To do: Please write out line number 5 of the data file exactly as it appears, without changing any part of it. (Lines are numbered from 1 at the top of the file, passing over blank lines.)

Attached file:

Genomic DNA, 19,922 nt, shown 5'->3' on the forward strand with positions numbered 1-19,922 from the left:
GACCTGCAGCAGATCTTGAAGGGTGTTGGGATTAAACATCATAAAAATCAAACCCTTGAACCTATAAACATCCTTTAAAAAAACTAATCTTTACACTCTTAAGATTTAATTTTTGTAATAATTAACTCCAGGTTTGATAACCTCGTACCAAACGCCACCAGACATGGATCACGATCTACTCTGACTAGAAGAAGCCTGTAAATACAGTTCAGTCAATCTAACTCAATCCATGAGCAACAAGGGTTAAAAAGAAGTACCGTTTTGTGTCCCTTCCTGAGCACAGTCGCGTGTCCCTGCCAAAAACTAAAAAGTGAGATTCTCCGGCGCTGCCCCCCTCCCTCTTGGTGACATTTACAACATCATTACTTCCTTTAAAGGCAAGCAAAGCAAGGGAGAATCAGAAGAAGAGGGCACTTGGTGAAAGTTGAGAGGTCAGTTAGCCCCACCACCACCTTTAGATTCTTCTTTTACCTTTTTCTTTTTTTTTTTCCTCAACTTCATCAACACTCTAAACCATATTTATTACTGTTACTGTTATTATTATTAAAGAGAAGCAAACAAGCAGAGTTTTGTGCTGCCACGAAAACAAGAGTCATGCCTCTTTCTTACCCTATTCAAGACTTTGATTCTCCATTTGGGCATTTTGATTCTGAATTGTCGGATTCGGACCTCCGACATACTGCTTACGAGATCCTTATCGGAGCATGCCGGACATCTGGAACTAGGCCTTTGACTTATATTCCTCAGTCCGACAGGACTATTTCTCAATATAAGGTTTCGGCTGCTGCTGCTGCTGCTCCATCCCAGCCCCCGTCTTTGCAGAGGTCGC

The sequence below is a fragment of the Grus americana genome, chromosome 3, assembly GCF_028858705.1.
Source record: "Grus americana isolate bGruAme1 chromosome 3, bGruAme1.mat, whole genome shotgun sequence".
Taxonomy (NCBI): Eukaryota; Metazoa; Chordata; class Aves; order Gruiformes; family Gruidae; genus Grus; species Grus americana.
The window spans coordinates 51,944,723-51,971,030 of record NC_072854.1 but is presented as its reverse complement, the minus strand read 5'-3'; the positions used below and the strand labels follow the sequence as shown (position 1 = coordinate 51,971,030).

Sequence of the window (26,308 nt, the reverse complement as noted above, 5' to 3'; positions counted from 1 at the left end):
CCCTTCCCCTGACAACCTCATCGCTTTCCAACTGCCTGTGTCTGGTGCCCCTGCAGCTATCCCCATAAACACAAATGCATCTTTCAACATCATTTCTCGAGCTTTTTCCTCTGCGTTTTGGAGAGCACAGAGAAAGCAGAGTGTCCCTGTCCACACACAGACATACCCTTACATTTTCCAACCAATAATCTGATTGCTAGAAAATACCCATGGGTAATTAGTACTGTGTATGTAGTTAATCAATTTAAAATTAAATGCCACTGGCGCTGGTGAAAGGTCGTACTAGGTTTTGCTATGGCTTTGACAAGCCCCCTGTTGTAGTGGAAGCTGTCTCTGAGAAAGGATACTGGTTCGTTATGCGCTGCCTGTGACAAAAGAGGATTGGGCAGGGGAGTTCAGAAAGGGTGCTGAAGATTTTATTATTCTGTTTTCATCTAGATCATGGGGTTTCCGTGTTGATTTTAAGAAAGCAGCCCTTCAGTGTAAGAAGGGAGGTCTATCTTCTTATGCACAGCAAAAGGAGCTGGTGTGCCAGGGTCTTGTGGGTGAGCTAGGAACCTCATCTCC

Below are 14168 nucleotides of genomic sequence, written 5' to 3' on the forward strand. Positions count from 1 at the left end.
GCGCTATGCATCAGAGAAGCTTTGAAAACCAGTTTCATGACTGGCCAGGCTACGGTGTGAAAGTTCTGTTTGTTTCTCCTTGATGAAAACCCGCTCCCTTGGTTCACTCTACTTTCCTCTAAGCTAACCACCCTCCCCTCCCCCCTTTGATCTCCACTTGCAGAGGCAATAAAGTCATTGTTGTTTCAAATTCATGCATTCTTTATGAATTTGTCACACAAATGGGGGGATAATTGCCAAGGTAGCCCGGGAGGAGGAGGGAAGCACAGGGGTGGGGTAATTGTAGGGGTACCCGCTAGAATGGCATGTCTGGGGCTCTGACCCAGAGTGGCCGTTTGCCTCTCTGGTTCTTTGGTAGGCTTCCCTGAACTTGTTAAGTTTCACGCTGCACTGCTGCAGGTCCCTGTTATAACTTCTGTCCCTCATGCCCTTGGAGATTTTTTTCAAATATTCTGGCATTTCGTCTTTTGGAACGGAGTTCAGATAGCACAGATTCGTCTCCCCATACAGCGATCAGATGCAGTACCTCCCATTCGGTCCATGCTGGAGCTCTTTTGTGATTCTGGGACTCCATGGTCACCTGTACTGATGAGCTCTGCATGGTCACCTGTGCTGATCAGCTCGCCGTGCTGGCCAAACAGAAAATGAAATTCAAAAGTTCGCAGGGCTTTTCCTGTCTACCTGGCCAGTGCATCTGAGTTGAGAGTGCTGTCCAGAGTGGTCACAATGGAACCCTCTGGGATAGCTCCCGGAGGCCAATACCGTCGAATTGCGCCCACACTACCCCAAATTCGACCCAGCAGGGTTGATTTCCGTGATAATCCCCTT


Taxonomy (NCBI): Eukaryota; Metazoa; Chordata; class Aves; order Gruiformes; family Gruidae; genus Grus; species Grus americana.